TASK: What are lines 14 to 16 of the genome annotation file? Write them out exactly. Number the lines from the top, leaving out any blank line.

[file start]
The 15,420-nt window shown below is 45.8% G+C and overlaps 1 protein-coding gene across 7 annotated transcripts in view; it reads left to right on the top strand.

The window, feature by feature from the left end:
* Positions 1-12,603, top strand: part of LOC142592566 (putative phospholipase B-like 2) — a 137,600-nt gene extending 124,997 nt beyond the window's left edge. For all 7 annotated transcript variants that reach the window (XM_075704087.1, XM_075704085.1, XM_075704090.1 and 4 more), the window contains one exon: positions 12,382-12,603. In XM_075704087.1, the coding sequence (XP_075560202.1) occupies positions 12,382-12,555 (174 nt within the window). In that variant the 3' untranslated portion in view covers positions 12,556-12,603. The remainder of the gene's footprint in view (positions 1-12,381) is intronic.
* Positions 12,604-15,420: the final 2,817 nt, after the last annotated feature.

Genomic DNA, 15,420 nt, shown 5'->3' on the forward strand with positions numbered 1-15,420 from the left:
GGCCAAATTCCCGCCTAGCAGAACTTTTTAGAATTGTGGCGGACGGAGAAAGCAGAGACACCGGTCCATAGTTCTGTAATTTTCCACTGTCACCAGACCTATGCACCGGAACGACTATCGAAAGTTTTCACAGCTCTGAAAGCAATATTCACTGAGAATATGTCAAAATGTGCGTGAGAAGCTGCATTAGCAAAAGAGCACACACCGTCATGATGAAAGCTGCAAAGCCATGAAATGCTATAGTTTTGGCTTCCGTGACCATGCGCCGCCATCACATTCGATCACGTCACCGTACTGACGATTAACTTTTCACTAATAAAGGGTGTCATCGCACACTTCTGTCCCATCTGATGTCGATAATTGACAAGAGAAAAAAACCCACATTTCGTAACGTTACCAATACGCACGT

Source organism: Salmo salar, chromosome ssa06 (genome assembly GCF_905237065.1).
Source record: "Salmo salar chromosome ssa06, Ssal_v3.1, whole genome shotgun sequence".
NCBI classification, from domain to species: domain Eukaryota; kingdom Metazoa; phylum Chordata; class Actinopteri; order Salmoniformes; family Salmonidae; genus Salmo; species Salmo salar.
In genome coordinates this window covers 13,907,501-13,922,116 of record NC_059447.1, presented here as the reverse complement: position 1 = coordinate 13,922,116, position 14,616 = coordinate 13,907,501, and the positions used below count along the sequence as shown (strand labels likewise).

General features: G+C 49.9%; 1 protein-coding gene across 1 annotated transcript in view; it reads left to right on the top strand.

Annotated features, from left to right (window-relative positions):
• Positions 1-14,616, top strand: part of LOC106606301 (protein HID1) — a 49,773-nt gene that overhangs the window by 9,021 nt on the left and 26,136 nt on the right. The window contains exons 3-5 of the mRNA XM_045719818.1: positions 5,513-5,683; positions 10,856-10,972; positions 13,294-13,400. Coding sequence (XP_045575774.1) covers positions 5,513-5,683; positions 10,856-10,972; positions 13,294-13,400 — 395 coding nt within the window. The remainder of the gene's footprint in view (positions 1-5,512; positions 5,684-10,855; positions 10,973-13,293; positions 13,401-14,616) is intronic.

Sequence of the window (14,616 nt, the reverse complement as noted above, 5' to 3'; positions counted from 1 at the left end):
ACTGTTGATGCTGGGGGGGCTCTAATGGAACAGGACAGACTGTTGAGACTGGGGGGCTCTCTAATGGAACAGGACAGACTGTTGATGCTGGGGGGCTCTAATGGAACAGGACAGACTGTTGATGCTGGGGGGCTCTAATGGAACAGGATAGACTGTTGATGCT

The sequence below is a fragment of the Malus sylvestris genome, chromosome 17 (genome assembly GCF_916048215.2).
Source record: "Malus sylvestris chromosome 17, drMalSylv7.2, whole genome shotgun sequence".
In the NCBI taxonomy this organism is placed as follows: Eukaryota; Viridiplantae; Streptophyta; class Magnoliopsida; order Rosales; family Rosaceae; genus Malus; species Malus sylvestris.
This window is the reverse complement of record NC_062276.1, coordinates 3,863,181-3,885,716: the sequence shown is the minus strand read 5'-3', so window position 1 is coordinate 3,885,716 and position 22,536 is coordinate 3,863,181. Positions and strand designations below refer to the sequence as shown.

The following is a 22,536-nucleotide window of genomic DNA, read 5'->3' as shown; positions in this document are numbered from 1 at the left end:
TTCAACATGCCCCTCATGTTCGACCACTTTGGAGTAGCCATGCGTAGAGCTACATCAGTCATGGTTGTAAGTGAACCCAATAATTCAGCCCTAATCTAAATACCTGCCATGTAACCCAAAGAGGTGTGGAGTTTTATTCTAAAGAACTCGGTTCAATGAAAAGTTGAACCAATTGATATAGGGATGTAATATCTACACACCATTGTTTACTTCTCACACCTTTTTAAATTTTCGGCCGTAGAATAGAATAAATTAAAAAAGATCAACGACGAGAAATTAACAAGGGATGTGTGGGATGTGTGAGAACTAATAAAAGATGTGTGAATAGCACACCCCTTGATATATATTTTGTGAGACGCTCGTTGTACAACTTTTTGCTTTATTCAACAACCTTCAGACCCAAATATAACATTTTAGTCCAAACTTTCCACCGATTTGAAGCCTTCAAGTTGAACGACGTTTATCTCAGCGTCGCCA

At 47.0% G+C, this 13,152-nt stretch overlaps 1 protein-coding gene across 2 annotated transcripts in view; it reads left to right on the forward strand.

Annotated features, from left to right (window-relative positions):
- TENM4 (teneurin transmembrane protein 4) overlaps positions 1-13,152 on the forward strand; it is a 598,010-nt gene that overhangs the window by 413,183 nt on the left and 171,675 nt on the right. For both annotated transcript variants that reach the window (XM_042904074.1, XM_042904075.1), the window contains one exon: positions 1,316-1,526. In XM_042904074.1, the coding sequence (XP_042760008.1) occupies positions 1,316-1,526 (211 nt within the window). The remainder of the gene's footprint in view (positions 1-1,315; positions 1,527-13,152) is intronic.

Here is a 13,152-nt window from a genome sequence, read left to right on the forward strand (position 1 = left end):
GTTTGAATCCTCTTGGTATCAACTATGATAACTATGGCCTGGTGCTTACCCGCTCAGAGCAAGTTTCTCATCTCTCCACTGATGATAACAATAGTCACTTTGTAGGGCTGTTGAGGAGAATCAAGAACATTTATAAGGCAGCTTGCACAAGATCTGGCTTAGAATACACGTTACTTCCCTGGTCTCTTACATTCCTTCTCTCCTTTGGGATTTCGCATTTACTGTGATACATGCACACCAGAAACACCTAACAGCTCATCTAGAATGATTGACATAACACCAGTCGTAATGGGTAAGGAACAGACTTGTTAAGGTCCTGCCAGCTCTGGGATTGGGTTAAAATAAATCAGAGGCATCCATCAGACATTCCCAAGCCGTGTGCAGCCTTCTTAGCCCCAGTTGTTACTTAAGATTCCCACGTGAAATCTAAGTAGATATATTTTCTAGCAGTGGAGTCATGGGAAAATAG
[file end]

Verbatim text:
Sequence of the window (14,616 nt, the reverse complement as noted above, 5' to 3'; positions counted from 1 at the left end):
ACTGTTGATGCTGGGGGGGCTCTAATGGAACAGGACAGACTGTTGAGACTGGGGGGCTCTCTAATGGAACAGGACAGACTGTTGATGCTGGGGGGCTCTAATGGAACAGGACAGACTGTTGATGCTGGGGGGCTCTAATGGAACAGGATAGACTGTTGATGCT

The sequence below is a fragment of the Malus sylvestris genome, chromosome 17 (genome assembly GCF_916048215.2).